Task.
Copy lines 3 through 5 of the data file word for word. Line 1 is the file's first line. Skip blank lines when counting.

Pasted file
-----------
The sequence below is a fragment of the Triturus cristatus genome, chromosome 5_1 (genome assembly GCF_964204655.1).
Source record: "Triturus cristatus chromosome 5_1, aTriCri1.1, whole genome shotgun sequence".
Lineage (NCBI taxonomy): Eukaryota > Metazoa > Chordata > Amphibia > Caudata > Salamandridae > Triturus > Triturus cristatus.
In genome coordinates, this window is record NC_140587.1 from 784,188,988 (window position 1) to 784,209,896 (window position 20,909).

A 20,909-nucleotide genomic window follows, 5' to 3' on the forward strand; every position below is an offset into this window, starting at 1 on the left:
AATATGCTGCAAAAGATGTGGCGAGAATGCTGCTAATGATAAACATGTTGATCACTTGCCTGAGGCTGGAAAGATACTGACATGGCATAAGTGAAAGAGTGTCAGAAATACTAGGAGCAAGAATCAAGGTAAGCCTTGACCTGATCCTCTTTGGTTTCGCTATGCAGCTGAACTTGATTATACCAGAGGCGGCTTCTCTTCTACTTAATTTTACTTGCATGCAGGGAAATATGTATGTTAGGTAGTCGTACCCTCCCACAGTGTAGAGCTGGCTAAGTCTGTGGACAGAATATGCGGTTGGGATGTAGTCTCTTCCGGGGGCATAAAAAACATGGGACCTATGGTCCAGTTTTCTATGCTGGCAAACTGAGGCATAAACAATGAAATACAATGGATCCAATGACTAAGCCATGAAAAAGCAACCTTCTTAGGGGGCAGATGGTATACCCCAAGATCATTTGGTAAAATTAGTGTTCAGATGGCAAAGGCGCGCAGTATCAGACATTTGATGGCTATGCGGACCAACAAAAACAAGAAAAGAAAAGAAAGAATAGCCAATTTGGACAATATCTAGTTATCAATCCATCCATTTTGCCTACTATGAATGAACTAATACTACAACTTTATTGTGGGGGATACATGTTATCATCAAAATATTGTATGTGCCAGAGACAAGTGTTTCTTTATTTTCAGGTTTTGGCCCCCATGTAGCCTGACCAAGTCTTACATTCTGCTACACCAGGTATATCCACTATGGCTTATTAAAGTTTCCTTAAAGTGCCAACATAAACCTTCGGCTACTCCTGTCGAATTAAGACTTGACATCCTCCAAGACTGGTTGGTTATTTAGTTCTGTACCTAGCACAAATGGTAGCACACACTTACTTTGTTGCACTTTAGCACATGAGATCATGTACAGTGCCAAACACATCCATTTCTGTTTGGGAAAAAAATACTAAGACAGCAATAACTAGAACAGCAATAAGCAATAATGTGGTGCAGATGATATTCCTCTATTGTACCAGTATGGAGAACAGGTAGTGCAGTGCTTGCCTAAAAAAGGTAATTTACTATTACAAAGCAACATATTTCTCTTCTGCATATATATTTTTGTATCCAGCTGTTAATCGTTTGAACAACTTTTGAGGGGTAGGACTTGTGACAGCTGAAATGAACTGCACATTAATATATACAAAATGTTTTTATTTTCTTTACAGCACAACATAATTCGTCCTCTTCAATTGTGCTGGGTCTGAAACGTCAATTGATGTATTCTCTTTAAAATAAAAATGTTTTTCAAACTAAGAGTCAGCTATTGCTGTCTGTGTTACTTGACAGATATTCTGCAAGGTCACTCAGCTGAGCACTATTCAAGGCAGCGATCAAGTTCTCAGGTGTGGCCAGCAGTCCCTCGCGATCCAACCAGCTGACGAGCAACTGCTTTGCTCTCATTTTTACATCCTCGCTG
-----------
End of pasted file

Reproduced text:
Lineage (NCBI taxonomy): Eukaryota > Metazoa > Chordata > Amphibia > Caudata > Salamandridae > Triturus > Triturus cristatus.
In genome coordinates, this window is record NC_140587.1 from 784,188,988 (window position 1) to 784,209,896 (window position 20,909).

A 20,909-nucleotide genomic window follows, 5' to 3' on the forward strand; every position below is an offset into this window, starting at 1 on the left: